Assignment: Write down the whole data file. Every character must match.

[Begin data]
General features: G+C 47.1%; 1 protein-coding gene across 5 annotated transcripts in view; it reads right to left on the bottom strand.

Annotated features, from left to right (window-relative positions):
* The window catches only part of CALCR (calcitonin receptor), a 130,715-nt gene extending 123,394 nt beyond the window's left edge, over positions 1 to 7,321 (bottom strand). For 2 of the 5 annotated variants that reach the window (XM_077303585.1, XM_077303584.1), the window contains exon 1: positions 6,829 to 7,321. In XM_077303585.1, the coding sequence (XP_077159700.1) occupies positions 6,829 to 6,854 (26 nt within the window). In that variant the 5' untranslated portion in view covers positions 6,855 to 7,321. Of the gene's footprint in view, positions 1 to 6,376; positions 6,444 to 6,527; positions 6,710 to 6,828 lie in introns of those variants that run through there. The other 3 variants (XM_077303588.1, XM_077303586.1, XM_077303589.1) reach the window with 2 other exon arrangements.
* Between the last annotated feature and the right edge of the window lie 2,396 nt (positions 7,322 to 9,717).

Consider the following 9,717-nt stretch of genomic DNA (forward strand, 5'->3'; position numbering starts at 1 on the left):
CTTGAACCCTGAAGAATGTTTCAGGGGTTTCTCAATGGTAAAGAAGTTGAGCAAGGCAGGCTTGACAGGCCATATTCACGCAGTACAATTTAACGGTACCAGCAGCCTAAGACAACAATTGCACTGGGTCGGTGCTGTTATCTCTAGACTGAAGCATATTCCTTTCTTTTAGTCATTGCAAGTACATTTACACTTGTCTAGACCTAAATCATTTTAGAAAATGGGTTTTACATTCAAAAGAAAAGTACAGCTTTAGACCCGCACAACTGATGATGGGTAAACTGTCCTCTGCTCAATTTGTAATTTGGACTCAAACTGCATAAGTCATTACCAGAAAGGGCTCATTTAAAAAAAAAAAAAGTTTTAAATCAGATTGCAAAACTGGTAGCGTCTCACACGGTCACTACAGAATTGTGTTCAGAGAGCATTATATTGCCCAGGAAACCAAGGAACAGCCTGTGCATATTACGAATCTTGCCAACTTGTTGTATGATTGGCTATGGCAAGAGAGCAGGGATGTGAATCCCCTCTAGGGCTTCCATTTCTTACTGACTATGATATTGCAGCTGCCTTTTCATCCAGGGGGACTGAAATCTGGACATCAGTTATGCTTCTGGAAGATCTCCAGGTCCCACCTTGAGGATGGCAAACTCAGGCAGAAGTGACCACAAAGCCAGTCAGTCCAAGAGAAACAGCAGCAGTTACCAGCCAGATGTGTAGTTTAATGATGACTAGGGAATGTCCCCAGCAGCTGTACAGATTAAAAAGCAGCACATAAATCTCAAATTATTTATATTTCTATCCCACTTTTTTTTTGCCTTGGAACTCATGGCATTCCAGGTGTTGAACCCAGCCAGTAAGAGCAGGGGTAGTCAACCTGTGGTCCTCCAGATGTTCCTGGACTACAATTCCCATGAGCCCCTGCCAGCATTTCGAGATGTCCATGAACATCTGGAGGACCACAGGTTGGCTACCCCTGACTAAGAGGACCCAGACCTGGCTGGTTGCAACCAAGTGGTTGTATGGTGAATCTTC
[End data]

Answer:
General features: G+C 47.1%; 1 protein-coding gene across 5 annotated transcripts in view; it reads right to left on the bottom strand.

Annotated features, from left to right (window-relative positions):
* The window catches only part of CALCR (calcitonin receptor), a 130,715-nt gene extending 123,394 nt beyond the window's left edge, over positions 1 to 7,321 (bottom strand). For 2 of the 5 annotated variants that reach the window (XM_077303585.1, XM_077303584.1), the window contains exon 1: positions 6,829 to 7,321. In XM_077303585.1, the coding sequence (XP_077159700.1) occupies positions 6,829 to 6,854 (26 nt within the window). In that variant the 5' untranslated portion in view covers positions 6,855 to 7,321. Of the gene's footprint in view, positions 1 to 6,376; positions 6,444 to 6,527; positions 6,710 to 6,828 lie in introns of those variants that run through there. The other 3 variants (XM_077303588.1, XM_077303586.1, XM_077303589.1) reach the window with 2 other exon arrangements.
* Between the last annotated feature and the right edge of the window lie 2,396 nt (positions 7,322 to 9,717).

Consider the following 9,717-nt stretch of genomic DNA (forward strand, 5'->3'; position numbering starts at 1 on the left):
CTTGAACCCTGAAGAATGTTTCAGGGGTTTCTCAATGGTAAAGAAGTTGAGCAAGGCAGGCTTGACAGGCCATATTCACGCAGTACAATTTAACGGTACCAGCAGCCTAAGACAACAATTGCACTGGGTCGGTGCTGTTATCTCTAGACTGAAGCATATTCCTTTCTTTTAGTCATTGCAAGTACATTTACACTTGTCTAGACCTAAATCATTTTAGAAAATGGGTTTTACATTCAAAAGAAAAGTACAGCTTTAGACCCGCACAACTGATGATGGGTAAACTGTCCTCTGCTCAATTTGTAATTTGGACTCAAACTGCATAAGTCATTACCAGAAAGGGCTCATTTAAAAAAAAAAAAAGTTTTAAATCAGATTGCAAAACTGGTAGCGTCTCACACGGTCACTACAGAATTGTGTTCAGAGAGCATTATATTGCCCAGGAAACCAAGGAACAGCCTGTGCATATTACGAATCTTGCCAACTTGTTGTATGATTGGCTATGGCAAGAGAGCAGGGATGTGAATCCCCTCTAGGGCTTCCATTTCTTACTGACTATGATATTGCAGCTGCCTTTTCATCCAGGGGGACTGAAATCTGGACATCAGTTATGCTTCTGGAAGATCTCCAGGTCCCACCTTGAGGATGGCAAACTCAGGCAGAAGTGACCACAAAGCCAGTCAGTCCAAGAGAAACAGCAGCAGTTACCAGCCAGATGTGTAGTTTAATGATGACTAGGGAATGTCCCCAGCAGCTGTACAGATTAAAAAGCAGCACATAAATCTCAAATTATTTATATTTCTATCCCACTTTTTTTTTGCCTTGGAACTCATGGCATTCCAGGTGTTGAACCCAGCCAGTAAGAGCAGGGGTAGTCAACCTGTGGTCCTCCAGATGTTCCTGGACTACAATTCCCATGAGCCCCTGCCAGCATTTCGAGATGTCCATGAACATCTGGAGGACCACAGGTTGGCTACCCCTGACTAAGAGGACCCAGACCTGGCTGGTTGCAACCAAGTGGTTGTATGGTGAATCTTC